Although AMD disease mechanisms are still poorly understood, several pathogenic pathways have been proposed, each associated with manifestations of AMD, including: oxidative damage (27), RPE cell dysfunction with accumulation of lipofuscin and impairment of lysosomal functions (28), and inflammatory processes with complement activation (29). In fact, four separate studies (10-13) have recently reported that a variation in the complement factor H gene (CFH/HF1) significantly increases the risk for AMD.

Cholesterol and its transporter, apoE, are major constituents of the lipid-rich, sub-RPE deposits in AMD eyes and have been implicated in the pathogenesis of other systemic and neurodegenerative pathologies including atherosclerosis and Alzheimer's disease (30). It seems that the combination of a number of factors can lead to the development of AMD. We describe an animal model that tests whether the combination of three established AMD risk factors [advanced age; a high fat cholesterol-rich (HF-C) diet; and APOE genotype, using human apoE-targeted replacement (TR) or “knockin” mice] is sufficient to produce an age-related retinal degeneration with the hallmarks of AMD. The retinal pathologies exhibited by these aged apoE TR mice fed a HF-C diet correlate not only with characteristic pathologic changes found in human AMD eyes, but also with molecular processes identified in other neurodegenerative and systemic diseases in which apoE has a demonstrated role.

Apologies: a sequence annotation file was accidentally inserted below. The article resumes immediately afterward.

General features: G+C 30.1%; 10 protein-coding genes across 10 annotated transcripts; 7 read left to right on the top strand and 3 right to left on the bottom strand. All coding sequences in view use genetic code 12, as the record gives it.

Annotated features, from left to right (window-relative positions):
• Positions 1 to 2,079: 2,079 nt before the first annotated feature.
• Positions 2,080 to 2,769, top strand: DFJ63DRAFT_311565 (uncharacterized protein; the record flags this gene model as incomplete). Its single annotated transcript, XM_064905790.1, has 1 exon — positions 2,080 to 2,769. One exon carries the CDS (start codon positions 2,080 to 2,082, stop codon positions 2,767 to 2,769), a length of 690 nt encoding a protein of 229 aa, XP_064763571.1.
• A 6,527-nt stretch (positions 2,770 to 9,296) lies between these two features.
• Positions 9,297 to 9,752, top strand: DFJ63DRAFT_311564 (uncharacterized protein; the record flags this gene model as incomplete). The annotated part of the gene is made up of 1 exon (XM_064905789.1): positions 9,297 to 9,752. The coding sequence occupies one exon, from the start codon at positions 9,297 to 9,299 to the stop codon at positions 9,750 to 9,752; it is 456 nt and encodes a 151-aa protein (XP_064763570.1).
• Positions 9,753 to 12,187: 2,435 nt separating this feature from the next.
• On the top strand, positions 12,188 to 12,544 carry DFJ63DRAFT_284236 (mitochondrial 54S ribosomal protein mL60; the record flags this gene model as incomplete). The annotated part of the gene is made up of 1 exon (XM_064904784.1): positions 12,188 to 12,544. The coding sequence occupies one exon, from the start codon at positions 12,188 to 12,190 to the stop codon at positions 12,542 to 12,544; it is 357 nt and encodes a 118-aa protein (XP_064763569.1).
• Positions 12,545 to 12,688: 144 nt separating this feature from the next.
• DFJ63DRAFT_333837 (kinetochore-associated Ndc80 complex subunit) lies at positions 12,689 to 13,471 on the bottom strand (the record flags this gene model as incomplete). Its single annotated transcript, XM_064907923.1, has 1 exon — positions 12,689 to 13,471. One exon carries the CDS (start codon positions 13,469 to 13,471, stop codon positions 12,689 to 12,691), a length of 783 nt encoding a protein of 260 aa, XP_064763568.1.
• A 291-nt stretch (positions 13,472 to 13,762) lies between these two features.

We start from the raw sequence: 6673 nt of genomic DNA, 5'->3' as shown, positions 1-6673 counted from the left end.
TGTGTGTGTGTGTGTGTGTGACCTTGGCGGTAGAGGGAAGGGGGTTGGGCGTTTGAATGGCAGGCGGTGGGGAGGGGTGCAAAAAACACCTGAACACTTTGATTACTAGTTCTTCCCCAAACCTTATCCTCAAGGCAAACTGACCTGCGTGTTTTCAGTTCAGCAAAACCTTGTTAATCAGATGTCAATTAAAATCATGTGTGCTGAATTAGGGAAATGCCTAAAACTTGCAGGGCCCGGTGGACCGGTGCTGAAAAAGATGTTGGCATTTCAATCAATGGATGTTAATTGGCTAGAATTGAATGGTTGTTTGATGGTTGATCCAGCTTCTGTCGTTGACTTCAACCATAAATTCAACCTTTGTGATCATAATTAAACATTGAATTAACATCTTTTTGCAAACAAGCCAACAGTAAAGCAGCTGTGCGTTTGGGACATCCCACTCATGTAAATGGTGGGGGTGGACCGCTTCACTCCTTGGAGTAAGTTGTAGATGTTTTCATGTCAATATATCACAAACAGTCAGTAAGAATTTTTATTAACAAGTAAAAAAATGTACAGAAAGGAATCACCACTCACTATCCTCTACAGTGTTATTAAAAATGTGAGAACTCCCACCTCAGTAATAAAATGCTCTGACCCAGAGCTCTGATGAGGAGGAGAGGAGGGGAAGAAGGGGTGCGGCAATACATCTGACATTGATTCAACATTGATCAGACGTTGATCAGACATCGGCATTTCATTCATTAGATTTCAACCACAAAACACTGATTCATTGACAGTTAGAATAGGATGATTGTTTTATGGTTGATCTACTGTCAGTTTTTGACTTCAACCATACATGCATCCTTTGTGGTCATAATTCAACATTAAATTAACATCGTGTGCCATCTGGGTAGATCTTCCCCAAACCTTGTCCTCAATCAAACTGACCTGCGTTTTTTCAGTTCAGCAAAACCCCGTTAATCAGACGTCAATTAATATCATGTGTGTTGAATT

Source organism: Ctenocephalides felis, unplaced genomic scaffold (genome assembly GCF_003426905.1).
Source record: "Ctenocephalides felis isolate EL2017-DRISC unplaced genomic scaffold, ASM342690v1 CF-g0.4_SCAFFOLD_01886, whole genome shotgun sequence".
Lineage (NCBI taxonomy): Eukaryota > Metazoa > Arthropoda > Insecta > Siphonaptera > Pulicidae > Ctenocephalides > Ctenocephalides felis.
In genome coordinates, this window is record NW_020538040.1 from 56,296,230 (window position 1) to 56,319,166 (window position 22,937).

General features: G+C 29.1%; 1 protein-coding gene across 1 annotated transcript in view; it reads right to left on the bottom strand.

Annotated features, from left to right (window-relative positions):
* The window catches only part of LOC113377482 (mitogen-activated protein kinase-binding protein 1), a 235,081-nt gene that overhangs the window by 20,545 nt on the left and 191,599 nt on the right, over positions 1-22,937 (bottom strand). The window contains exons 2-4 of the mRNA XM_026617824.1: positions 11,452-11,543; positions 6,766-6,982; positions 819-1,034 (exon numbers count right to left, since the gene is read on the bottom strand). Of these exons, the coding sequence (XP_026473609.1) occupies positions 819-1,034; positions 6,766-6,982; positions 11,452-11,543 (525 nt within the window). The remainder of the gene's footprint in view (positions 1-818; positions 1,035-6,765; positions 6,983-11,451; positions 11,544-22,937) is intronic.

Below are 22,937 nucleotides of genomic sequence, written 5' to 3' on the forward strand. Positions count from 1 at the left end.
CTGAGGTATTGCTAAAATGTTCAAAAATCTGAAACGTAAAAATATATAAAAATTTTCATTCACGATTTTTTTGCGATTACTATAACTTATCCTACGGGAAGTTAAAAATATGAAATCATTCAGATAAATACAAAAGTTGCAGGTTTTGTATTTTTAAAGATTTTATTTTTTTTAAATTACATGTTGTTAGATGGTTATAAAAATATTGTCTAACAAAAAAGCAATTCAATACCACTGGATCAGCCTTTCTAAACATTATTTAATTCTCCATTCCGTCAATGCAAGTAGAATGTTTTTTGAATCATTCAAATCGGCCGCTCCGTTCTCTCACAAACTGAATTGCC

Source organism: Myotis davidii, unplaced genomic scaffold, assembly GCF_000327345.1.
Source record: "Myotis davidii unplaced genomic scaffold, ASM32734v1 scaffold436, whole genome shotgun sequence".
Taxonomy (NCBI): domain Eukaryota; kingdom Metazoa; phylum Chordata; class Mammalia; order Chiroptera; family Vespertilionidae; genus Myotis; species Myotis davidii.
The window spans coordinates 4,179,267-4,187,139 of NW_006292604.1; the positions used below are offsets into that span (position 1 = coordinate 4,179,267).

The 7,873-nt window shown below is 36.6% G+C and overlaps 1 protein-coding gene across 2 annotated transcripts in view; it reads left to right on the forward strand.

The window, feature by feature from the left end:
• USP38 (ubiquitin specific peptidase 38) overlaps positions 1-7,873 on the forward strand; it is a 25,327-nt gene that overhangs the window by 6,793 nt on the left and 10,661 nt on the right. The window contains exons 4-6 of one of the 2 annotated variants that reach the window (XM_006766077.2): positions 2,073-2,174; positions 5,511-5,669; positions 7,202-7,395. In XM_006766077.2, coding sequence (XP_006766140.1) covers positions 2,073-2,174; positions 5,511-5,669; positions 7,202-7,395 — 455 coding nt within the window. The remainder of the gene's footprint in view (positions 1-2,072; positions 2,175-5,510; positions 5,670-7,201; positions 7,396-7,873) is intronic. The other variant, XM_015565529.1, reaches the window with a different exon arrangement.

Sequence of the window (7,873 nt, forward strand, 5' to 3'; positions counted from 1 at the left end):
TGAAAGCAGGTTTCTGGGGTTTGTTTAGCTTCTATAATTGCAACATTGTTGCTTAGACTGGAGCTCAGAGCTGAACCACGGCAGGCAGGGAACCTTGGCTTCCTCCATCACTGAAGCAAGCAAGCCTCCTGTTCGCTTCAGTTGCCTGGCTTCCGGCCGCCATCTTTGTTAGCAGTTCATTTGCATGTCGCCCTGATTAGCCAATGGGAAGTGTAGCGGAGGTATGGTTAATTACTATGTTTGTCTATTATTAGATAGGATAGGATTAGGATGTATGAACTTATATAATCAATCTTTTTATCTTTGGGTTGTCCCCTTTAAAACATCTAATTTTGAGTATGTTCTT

Methods